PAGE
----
undirectedmostly. This contrasts with more classical approaches to maxflow where we store directed graphs all the time.The subproblems to solve are: given an undirected graph G with edge gradients (these are signed gradients, directed along an edge), and edge lengths (these are positive lengths), find a cycle with approximately maximized

ratio. Here, the ratio of a cycle is its total gradient divided by its total length. When calculating the total gradient, if the cycle goes opposite to the direction of the edge, we count it as negative the gradient, and if it goes in the same direction, we count it as positive gradient.The other possibly unintuitive part is that if the ratio of the cycle returned is a polylog(n) multiplicative off the maximum that's still fine. Now, there is (a nontrivial but) standard algorithm for doing this in linear time. Now... using a lot of data structures / trees / etc. (as rpeng described) we show how to do this dynamically where the gradients and lengths change slowly over the course of the algorithm.

Is it useful in the competition?

Most likely no.

Tagging akaiNeko and desert97.

Please note that this is a preliminary version, and has not been thoroughly verified yet. Any questions/thoughts about it will be greatly appreciated though.

In the meantime, maybe we (the authors with CF ids) should go do some team contests and get rekt by flows / trees ... (in my experience, one is surprisingly bad at topics that one has written papers on...)

But I haven't written any papers...

Why write papers when you can print them :p?

On a more serious note, if you'd like to try some research, now might actually be a good time to get into these graph algorithms, especially in the overlap with ML / network science.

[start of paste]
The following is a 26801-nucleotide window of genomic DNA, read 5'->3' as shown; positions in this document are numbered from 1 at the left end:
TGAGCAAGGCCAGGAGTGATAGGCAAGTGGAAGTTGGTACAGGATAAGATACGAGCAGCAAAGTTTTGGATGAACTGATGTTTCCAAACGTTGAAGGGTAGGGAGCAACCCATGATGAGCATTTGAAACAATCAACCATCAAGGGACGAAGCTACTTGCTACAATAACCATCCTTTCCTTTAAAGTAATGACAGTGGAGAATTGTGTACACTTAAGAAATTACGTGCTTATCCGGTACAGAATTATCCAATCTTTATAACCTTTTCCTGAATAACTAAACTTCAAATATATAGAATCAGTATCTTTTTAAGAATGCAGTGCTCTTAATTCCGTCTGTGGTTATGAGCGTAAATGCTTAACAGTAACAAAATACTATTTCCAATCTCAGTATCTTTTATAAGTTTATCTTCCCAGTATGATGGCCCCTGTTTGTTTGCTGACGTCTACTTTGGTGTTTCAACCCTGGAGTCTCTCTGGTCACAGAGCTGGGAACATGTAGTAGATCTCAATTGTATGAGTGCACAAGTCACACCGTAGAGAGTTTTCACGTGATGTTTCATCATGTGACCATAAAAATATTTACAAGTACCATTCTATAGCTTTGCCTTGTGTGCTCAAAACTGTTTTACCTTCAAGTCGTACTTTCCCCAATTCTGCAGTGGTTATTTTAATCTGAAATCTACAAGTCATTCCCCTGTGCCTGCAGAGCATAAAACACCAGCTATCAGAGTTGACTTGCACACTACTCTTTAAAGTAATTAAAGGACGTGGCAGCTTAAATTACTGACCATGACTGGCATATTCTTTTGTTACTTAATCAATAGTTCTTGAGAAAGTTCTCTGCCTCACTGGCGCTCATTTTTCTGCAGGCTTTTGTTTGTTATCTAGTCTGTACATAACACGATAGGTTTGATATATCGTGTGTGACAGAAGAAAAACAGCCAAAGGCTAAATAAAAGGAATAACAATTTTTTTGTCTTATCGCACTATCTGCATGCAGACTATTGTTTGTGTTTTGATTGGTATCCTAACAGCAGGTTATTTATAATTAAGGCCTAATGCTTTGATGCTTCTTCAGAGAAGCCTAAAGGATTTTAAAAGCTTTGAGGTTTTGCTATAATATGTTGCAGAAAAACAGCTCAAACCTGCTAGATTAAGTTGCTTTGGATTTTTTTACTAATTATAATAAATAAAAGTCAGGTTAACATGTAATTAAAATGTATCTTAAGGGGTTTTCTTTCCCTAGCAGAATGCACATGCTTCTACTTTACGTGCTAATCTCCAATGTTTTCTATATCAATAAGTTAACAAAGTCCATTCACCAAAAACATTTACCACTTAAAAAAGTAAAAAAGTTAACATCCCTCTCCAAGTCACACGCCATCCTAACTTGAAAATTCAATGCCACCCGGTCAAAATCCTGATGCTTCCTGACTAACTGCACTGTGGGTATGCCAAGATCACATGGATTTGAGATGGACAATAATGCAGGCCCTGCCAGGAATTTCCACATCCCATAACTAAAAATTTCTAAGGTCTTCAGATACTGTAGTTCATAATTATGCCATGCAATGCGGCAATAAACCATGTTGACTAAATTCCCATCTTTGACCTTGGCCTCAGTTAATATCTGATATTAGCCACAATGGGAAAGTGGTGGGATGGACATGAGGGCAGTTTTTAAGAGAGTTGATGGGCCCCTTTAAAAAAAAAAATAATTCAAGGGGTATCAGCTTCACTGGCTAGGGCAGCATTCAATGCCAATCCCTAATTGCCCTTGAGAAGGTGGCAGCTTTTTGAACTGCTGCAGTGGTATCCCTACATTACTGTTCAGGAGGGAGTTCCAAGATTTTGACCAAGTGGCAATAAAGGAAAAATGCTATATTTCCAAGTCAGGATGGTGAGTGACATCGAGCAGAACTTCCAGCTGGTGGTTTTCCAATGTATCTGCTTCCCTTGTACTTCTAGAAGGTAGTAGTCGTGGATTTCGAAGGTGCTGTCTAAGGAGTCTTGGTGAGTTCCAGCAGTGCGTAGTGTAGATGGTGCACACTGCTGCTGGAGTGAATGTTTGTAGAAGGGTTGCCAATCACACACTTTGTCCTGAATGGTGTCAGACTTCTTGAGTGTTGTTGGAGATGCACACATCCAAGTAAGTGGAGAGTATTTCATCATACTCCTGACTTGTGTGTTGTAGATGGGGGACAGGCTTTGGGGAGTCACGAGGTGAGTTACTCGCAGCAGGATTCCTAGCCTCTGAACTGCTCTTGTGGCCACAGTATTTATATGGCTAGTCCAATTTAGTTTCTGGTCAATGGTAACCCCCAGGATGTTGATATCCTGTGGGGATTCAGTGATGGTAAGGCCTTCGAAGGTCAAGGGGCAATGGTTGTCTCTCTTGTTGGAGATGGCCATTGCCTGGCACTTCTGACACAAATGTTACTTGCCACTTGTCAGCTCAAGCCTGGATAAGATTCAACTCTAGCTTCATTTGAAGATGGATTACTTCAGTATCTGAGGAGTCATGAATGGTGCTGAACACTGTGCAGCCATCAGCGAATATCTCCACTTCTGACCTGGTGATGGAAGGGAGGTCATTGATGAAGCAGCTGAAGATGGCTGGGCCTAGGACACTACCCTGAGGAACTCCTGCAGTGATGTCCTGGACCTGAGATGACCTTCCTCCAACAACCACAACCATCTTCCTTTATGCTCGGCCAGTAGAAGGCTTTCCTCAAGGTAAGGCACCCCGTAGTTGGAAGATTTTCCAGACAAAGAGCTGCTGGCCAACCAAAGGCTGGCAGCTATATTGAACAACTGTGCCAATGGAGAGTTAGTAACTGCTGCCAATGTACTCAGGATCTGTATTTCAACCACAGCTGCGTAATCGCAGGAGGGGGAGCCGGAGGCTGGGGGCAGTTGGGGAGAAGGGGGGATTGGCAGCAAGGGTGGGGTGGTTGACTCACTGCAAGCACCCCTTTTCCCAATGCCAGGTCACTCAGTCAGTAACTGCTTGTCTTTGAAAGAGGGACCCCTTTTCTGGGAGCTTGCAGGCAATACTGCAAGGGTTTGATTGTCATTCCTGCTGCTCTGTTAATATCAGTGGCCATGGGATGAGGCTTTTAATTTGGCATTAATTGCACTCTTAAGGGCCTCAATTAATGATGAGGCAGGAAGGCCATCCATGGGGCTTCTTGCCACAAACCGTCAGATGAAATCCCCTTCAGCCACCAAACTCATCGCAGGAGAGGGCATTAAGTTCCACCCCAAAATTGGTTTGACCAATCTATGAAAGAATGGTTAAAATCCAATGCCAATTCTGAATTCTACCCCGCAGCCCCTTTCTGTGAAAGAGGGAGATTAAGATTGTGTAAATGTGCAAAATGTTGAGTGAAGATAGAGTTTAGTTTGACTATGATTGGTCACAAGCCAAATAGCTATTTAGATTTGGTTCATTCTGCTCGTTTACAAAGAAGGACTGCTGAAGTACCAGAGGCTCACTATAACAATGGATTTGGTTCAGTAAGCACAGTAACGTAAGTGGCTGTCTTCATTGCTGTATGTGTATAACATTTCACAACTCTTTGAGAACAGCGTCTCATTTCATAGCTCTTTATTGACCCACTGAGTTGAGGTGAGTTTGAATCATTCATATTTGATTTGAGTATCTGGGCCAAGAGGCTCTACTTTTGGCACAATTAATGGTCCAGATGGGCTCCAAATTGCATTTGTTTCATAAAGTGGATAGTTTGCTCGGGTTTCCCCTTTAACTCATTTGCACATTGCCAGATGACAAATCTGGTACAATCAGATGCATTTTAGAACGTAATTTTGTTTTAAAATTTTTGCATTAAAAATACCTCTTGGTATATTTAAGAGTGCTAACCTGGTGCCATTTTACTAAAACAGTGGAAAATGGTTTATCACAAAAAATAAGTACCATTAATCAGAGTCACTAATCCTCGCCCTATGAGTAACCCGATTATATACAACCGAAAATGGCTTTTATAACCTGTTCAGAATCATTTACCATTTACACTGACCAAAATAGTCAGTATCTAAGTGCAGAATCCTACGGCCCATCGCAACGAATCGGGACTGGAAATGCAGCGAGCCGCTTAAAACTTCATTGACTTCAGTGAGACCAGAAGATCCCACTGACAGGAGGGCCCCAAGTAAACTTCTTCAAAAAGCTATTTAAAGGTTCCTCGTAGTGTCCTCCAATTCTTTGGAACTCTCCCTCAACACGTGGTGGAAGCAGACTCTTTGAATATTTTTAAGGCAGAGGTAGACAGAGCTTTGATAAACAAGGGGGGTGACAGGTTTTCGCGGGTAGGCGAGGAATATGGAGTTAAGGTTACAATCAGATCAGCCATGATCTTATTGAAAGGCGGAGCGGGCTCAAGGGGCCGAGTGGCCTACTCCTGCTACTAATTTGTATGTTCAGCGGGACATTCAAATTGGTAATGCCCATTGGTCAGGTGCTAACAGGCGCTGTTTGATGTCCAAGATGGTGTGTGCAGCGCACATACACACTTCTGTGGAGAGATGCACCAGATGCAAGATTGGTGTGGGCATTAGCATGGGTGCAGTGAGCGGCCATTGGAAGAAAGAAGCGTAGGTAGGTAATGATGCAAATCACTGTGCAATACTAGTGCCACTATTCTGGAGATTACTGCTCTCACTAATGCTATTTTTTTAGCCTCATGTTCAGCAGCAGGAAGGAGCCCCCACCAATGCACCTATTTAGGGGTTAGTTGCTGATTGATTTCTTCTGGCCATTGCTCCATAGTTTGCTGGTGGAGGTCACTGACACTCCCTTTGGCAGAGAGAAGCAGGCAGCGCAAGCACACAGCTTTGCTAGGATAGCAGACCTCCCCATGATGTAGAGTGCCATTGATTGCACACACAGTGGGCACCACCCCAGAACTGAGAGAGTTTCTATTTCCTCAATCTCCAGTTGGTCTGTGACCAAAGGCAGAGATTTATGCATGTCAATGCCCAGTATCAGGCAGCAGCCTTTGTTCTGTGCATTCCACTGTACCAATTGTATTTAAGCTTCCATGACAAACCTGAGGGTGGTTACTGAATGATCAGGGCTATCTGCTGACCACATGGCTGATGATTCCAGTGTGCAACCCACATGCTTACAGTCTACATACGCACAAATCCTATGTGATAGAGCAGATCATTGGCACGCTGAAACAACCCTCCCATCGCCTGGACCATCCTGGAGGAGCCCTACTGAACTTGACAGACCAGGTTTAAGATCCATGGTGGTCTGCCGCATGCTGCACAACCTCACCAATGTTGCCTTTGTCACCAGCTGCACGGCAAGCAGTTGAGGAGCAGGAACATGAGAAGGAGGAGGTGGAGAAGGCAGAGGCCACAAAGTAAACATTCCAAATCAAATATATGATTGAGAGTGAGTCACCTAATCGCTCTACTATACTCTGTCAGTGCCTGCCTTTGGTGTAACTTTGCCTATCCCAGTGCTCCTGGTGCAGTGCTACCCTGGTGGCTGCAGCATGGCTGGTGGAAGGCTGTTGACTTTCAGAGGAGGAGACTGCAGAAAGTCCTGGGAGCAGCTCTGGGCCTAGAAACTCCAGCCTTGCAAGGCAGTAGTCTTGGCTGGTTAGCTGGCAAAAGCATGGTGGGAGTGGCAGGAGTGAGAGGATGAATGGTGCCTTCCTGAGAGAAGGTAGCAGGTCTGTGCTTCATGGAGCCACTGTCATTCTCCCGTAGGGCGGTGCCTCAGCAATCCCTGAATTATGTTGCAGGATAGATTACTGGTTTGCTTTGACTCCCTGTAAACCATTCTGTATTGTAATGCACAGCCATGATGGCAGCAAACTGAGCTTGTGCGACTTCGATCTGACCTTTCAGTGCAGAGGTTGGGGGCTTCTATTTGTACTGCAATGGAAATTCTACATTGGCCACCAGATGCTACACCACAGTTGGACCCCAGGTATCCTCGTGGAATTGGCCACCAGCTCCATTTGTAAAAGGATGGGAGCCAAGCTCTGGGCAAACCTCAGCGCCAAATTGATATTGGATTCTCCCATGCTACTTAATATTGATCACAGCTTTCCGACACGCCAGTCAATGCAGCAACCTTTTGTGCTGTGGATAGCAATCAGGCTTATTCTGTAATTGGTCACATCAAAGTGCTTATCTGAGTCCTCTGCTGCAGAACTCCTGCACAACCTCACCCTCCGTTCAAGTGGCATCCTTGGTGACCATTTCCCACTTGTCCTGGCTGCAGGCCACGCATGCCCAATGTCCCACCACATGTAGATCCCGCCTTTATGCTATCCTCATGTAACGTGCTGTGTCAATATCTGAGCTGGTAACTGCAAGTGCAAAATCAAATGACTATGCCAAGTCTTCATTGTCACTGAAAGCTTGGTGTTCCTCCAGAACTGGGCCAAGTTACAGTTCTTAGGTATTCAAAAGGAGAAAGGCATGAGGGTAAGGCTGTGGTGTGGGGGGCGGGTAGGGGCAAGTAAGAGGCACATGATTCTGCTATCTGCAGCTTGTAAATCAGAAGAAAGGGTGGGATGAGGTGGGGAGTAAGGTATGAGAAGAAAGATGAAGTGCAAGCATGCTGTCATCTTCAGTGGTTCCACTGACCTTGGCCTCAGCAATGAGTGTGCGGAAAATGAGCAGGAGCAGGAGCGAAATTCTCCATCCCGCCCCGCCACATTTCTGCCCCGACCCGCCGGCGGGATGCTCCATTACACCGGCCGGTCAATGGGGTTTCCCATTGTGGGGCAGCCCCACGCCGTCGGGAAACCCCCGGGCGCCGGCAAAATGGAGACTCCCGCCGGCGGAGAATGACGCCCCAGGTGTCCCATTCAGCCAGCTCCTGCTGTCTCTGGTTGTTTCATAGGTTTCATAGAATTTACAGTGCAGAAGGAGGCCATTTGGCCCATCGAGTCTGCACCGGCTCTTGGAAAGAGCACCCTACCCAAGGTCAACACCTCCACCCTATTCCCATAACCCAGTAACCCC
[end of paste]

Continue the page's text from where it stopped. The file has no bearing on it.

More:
Uhoh this blog is now on Twitter...

Why is there no open source implementation with benchmarks?

https://paperswithcode.com should really be a requirement for all CS research.

Welcome to the world of theoretical computer science. No code necessary. So TCS research does not always have an experiment part..the important part is the math is correct

Nah, not sure how much are you into research, but for majority of algorithmic papers it doesn't really make sense to implement things. For some it does though.

As long as they are theoretically sound, you probably don't need. However in AI/Data science field there are tons of experiments reported in papers and not reproducible in any universe lol

Yes, that's true. For ML you definitely need experimental results

Great paper!

~~Waiting for someone to implement it so the rest of us mortals can use it in competitions.~~May I ask what level is qualified for scientific research work? It must be cool to be like the author!

As long as you know the material you can do research, it's not like a degree is required for the material, since nowadays everything is available on the internet. Same applies for every field.

Tangentially related: According to Donald Knuth (see the TAoCP fascicle and some slides from one of his talks), it is an open problem to determine whether Hopcroft-Karp (or Dinic) is an $$$O(m)$$$ algorithm for bipartite matching. This was really surprising to me!

Doesn't the example described here require about $$$\sqrt N$$$ rounds for the standard Hopcroft Karp? https://cs.stackexchange.com/questions/116476/an-example-where-the-algorithm-of-hopcroft-and-karp-performs-poorly

The example graph basically has many connected componentes, each connected component being "a path of length $$$i$$$" for $$$i$$$ from $$$1$$$ to $$$k$$$.

At least, I am pretty sure that the standard version of Dinitz / Hopcroft-Karp I've seen in various team notebooks could be fooled by such a test cases with adversarial ordering of the vertices. Such a test cases is trivially sped up by almost any extra pruning (like separating in connected components first), but I don't think that many team notebook implementations take such a special extra care.

I have just skimmed it, but this text claims to actually construct worst-case graphs for the Hopcroft Karp bound (and for other standard algorithms as well): https://people.mpi-inf.mpg.de/~mehlhorn/AlgEng/bipartite_card_matching_ext.ps

The test case seems to be similar to the previous one since it incorporates many chains of length $$$i$$$ for all $$$i$$$, but made more robust by adding extra nodes to the graph connecting everything.

Wow, this is amazing, congratulations to the authors. I'll have to try to implement this, seems like the kind of data structure bash I like :P

I haven't read that far yet, but it seems that a part from the end of "Informal theorem 1.4" on page 3 is missing. It might be just my pdf reader, but it randomly ends with ", and", which seems unintended.

Hi, Is there any open-source implementation for this paper?